Methamphetamine is a potent stimulant that can create significant physical and psychological problems that can worsen after long-term use. Even with the current opioid epidemic in the U.S., crystal meth remains a significant problem in some parts of the country.
Last year, the National Institute on Drug Abuse reported that more than one percent of American 12th graders have tried meth at some point, and three percent of people between the ages of 18 and 25 have tried it. In the early 2000s, meth started declining in use, but the numbers have since stabilized.
If you or someone you know is using meth, it’s important to be able to recognize the signs of a substance use disorder. Meth is a particularly toxic drug with a high risk for addiction. But even though meth addiction is a chronic disease that’s difficult to overcome, it’s possible to get sober with the right treatment. By learning to recognize the signs of addiction, you can get the help you need more quickly, which can help you avoid some of the most severe consequences.
Methamphetamine (aka crystal meth) is a powerful stimulant that was once used as a medicinal substance, but it’s now primarily used as a recreational drug. It was approved by the U.S. Food and Drug Administration (FDA) for the treatment of ADHD and obesity, but it has since been replaced by other alternatives. The FDA notes that the drug’s usefulness may not outweigh its potential risks.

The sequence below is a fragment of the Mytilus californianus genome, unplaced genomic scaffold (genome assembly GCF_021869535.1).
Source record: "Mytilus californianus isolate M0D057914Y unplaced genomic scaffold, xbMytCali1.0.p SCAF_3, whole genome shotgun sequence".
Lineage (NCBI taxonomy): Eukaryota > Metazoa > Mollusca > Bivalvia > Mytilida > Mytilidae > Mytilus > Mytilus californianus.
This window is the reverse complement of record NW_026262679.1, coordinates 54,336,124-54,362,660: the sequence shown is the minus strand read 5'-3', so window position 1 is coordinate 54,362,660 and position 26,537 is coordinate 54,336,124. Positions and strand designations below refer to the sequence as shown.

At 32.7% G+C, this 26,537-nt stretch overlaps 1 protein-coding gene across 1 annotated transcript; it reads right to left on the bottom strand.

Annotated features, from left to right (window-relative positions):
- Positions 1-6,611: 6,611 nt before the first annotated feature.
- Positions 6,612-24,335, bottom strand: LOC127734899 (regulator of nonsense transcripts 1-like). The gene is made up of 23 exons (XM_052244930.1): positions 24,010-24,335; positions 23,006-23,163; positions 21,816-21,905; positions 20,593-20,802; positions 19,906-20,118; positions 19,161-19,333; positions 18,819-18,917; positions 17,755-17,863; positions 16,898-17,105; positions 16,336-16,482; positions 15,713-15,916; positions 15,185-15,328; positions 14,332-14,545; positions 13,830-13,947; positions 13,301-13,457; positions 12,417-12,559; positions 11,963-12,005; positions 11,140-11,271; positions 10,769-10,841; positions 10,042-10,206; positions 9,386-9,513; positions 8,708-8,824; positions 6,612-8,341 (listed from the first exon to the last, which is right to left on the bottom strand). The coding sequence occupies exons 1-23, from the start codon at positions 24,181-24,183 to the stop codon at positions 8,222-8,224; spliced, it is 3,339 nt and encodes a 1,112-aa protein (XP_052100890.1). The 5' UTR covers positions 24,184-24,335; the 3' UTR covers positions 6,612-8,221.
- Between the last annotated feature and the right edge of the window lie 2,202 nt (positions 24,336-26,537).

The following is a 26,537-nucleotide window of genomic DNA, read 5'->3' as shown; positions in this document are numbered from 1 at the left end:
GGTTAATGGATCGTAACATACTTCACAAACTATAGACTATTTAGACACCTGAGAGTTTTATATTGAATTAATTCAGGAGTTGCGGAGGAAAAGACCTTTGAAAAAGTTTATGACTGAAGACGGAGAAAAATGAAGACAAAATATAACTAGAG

Meth works by stimulating the nervous system and influencing some natural chemical processes. Like other stimulants, it primarily affects dopamine, and (to a lesser extent) norepinephrine. These naturally occurring chemicals are closely tied to your mood and motivation.
When they’re released into your nervous system, they can lift your mood and make you feel energized. Excessive amounts of the chemicals are removed and recycled through a process called reuptake.
Meth has a powerful impact on this process. First, it increases the production of these chemicals, then it blocks reuptake. Therefore, large amounts of the chemical are stuck in your system and able to bind to more receptors, which causes profound effects. Meth can cause increased stamina, cognitive and physical euphoria, increased libido, a feeling of empowerment, increased motivation, and an inflated ego.
Meth can also cause a wide variety of adverse reactions, including an abnormal heartbeat, increased blood pressure, dehydration, muscle spasms, increased body temperature, and insomnia. As a meth high wears off, you may also feel anxiety, depression, apathy, and suicidal ideation.
Unlike other drugs, meth addiction can occur if you use the drug a few times in close succession. One of the first signs of meth addiction is a growing tolerance. Meth often encourages compulsive binging. Since highs wear off relatively quickly, users often take frequent hits, which can cause them to quickly build up a chemical dependence.